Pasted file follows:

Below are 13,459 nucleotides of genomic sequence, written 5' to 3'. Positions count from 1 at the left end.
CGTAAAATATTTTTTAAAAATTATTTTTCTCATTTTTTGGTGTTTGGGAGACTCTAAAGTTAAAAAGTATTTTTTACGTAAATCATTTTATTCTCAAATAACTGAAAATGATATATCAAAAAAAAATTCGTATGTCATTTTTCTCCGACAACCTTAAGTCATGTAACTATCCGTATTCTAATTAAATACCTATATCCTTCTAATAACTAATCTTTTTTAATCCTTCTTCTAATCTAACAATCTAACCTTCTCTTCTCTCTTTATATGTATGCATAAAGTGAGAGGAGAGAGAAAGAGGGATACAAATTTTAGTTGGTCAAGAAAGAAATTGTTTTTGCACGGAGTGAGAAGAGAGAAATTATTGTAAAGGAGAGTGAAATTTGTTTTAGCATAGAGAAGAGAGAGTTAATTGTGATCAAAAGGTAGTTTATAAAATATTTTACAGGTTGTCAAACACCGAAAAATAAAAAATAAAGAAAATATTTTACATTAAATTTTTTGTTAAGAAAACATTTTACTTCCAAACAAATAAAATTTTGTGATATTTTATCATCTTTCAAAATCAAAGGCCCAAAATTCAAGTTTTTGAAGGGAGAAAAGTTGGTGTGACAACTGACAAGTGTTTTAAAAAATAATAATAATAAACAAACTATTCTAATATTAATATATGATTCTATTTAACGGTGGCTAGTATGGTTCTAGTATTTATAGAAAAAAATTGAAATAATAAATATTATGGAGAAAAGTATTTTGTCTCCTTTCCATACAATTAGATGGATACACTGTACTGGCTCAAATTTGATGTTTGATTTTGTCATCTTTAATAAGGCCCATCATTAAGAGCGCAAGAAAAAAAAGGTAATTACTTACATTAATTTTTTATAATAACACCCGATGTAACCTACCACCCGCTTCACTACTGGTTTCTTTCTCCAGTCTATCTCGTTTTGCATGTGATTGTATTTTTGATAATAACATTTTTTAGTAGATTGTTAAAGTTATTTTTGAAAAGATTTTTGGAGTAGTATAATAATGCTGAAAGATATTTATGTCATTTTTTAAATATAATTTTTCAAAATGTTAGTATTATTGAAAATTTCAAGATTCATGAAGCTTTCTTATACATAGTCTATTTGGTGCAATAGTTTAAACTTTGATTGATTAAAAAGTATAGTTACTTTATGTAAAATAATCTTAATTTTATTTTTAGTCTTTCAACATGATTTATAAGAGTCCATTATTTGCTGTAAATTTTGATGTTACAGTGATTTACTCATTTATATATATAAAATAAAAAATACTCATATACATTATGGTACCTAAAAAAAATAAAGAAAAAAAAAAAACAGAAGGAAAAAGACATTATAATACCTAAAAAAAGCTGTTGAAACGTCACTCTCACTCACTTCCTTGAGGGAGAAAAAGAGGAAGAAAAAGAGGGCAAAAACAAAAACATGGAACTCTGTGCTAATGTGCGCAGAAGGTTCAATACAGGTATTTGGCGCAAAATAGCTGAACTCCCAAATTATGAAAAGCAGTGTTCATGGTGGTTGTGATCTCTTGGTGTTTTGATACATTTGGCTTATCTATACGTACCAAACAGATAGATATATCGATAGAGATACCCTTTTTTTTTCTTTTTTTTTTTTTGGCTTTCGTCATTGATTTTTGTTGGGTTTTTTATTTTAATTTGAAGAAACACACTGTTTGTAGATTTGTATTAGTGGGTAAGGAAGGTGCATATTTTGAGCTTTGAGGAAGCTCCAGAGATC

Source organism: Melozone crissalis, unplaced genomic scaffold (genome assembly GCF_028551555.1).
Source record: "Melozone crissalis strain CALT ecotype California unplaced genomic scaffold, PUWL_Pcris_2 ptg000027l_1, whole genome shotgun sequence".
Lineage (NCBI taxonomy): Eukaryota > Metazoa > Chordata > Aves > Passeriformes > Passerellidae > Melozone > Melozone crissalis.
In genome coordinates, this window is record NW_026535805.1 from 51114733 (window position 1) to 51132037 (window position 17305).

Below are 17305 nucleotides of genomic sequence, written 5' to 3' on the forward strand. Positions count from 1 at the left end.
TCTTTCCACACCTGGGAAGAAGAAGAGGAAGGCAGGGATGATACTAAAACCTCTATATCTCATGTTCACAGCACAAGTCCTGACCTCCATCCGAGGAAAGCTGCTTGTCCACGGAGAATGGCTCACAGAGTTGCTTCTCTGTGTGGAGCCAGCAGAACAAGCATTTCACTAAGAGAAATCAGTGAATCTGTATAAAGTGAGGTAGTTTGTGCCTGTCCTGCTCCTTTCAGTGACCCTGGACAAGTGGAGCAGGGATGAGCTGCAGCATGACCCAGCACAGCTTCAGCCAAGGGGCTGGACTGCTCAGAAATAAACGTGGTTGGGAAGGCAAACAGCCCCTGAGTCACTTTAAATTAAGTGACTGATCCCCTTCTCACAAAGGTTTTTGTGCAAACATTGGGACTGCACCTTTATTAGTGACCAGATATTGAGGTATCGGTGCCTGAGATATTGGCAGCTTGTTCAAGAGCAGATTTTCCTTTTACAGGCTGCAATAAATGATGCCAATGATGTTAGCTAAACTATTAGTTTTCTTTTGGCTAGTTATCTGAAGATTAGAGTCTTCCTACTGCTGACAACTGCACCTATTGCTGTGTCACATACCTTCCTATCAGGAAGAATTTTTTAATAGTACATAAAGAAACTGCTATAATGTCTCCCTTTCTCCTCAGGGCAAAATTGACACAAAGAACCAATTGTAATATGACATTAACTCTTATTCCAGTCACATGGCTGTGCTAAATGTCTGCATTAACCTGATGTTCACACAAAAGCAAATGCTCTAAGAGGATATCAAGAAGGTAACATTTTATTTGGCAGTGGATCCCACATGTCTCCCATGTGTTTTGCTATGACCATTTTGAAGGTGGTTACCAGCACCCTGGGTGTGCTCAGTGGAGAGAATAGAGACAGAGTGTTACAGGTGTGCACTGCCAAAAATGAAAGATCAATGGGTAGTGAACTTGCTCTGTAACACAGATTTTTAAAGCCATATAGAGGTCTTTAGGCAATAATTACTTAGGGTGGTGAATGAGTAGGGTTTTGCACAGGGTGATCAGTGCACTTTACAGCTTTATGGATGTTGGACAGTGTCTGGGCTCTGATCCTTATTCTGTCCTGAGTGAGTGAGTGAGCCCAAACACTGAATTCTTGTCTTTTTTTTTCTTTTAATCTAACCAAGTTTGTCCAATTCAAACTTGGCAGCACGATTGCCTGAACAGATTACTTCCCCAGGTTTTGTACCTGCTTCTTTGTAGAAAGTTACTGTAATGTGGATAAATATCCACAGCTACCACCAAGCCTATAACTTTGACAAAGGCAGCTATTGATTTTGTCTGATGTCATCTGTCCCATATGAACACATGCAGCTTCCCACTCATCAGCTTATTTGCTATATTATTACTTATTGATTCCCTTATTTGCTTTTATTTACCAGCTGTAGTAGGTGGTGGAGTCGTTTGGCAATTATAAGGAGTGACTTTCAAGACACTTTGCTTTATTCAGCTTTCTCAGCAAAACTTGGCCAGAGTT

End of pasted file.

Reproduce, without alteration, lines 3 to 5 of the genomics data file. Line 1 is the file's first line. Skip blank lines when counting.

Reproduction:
Source organism: Melozone crissalis, unplaced genomic scaffold (genome assembly GCF_028551555.1).
Source record: "Melozone crissalis strain CALT ecotype California unplaced genomic scaffold, PUWL_Pcris_2 ptg000027l_1, whole genome shotgun sequence".
Lineage (NCBI taxonomy): Eukaryota > Metazoa > Chordata > Aves > Passeriformes > Passerellidae > Melozone > Melozone crissalis.